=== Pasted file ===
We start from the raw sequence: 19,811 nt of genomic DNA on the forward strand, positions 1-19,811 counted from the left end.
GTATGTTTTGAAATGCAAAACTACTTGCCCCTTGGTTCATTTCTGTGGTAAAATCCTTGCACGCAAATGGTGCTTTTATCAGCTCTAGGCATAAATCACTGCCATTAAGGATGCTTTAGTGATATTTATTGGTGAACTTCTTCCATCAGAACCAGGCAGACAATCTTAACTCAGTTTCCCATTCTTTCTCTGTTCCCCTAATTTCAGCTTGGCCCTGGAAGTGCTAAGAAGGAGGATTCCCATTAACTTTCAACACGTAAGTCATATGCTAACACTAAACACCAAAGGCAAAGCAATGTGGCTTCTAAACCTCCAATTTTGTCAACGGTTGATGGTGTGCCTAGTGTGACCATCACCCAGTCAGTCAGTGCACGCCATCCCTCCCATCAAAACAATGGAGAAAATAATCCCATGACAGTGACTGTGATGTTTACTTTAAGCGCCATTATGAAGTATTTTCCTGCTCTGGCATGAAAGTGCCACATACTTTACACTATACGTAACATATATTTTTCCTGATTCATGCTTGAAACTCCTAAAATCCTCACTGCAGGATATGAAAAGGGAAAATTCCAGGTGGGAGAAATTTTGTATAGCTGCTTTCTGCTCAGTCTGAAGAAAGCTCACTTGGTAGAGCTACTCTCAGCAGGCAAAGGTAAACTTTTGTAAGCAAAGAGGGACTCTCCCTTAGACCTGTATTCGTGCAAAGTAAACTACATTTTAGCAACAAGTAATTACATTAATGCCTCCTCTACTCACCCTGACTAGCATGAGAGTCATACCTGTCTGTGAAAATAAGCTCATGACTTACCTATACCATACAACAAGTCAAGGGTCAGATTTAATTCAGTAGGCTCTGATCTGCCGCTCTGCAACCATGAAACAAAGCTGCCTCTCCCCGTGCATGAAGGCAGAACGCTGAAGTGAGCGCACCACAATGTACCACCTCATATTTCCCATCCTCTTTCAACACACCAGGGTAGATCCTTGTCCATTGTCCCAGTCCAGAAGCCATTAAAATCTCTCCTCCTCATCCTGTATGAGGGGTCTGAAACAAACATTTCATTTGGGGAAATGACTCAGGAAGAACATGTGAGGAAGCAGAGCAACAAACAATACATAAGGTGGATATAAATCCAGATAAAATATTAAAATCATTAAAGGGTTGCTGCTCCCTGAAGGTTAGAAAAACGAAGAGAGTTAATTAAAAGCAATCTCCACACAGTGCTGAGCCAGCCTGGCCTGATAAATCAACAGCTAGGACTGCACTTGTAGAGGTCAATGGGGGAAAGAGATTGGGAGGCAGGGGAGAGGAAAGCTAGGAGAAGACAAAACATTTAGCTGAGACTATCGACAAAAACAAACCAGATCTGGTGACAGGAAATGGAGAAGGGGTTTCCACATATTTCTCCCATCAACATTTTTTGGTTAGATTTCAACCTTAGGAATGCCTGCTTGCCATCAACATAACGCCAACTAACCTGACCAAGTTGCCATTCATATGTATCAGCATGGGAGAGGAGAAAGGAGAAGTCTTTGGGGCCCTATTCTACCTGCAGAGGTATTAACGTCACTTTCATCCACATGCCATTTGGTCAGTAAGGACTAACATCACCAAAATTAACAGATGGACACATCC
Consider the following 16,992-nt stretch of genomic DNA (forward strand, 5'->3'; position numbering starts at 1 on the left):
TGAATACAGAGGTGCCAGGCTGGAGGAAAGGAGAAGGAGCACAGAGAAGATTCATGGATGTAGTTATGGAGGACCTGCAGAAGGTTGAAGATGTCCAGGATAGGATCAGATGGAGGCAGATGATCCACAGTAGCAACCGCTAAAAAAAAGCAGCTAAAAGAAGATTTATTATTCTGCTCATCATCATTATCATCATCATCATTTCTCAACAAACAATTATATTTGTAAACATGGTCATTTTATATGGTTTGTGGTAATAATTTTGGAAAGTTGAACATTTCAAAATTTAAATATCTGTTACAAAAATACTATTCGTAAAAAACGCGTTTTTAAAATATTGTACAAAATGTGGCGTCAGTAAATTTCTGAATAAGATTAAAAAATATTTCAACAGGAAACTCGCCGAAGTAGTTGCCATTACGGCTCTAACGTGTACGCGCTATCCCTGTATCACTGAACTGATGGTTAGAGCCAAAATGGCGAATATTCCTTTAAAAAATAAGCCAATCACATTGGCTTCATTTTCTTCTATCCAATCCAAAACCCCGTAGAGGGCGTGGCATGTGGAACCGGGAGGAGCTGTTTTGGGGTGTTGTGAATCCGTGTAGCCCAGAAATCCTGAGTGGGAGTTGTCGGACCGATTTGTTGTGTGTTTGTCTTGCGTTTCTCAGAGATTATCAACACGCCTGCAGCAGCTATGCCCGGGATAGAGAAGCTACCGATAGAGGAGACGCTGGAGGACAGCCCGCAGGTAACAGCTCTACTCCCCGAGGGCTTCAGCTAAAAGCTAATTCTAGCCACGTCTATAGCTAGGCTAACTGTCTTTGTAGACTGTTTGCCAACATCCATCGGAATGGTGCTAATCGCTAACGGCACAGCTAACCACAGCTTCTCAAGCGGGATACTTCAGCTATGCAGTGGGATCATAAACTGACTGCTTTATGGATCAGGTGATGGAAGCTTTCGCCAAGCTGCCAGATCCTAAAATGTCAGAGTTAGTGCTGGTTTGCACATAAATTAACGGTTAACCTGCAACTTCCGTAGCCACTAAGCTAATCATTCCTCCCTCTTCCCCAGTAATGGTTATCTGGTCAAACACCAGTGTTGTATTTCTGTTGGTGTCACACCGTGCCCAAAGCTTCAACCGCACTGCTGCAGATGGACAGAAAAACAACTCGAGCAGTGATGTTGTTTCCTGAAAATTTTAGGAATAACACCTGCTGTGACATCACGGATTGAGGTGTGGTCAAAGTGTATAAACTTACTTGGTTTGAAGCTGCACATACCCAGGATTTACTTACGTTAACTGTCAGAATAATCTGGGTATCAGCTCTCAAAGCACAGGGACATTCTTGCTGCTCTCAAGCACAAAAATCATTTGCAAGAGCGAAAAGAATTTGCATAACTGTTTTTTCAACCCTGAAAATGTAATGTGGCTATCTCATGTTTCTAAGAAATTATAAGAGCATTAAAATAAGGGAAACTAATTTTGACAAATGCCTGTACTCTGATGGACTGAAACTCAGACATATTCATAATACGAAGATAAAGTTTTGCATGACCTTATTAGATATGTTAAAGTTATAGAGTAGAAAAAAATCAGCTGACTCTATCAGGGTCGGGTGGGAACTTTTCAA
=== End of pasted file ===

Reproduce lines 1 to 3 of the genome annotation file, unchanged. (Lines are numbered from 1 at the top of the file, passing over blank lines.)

We start from the raw sequence: 19,811 nt of genomic DNA on the forward strand, positions 1-19,811 counted from the left end.
GTATGTTTTGAAATGCAAAACTACTTGCCCCTTGGTTCATTTCTGTGGTAAAATCCTTGCACGCAAATGGTGCTTTTATCAGCTCTAGGCATAAATCACTGCCATTAAGGATGCTTTAGTGATATTTATTGGTGAACTTCTTCCATCAGAACCAGGCAGACAATCTTAACTCAGTTTCCCATTCTTTCTCTGTTCCCCTAATTTCAGCTTGGCCCTGGAAGTGCTAAGAAGGAGGATTCCCATTAACTTTCAACACGTAAGTCATATGCTAACACTAAACACCAAAGGCAAAGCAATGTGGCTTCTAAACCTCCAATTTTGTCAACGGTTGATGGTGTGCCTAGTGTGACCATCACCCAGTCAGTCAGTGCACGCCATCCCTCCCATCAAAACAATGGAGAAAATAATCCCATGACAGTGACTGTGATGTTTACTTTAAGCGCCATTATGAAGTATTTTCCTGCTCTGGCATGAAAGTGCCACATACTTTACACTATACGTAACATATATTTTTCCTGATTCATGCTTGAAACTCCTAAAATCCTCACTGCAGGATATGAAAAGGGAAAATTCCAGGTGGGAGAAATTTTGTATAGCTGCTTTCTGCTCAGTCTGAAGAAAGCTCACTTGGTAGAGCTACTCTCAGCAGGCAAAGGTAAACTTTTGTAAGCAAAGAGGGACTCTCCCTTAGACCTGTATTCGTGCAAAGTAAACTACATTTTAGCAACAAGTAATTACATTAATGCCTCCTCTACTCACCCTGACTAGCATGAGAGTCATACCTGTCTGTGAAAATAAGCTCATGACTTACCTATACCATACAACAAGTCAAGGGTCAGATTTAATTCAGTAGGCTCTGATCTGCCGCTCTGCAACCATGAAACAAAGCTGCCTCTCCCCGTGCATGAAGGCAGAACGCTGAAGTGAGCGCACCACAATGTACCACCTCATATTTCCCATCCTCTTTCAACACACCAGGGTAGATCCTTGTCCATTGTCCCAGTCCAGAAGCCATTAAAATCTCTCCTCCTCATCCTGTATGAGGGGTCTGAAACAAACATTTCATTTGGGGAAATGACTCAGGAAGAACATGTGAGGAAGCAGAGCAACAAACAATACATAAGGTGGATATAAATCCAGATAAAATATTAAAATCATTAAAGGGTTGCTGCTCCCTGAAGGTTAGAAAAACGAAGAGAGTTAATTAAAAGCAATCTCCACACAGTGCTGAGCCAGCCTGGCCTGATAAATCAACAGCTAGGACTGCACTTGTAGAGGTCAATGGGGGAAAGAGATTGGGAGGCAGGGGAGAGGAAAGCTAGGAGAAGACAAAACATTTAGCTGAGACTATCGACAAAAACAAACCAGATCTGGTGACAGGAAATGGAGAAGGGGTTTCCACATATTTCTCCCATCAACATTTTTTGGTTAGATTTCAACCTTAGGAATGCCTGCTTGCCATCAACATAACGCCAACTAACCTGACCAAGTTGCCATTCATATGTATCAGCATGGGAGAGGAGAAAGGAGAAGTCTTTGGGGCCCTATTCTACCTGCAGAGGTATTAACGTCACTTTCATCCACATGCCATTTGGTCAGTAAGGACTAACATCACCAAAATTAACAGATGGACACATCC
Consider the following 16,992-nt stretch of genomic DNA (forward strand, 5'->3'; position numbering starts at 1 on the left):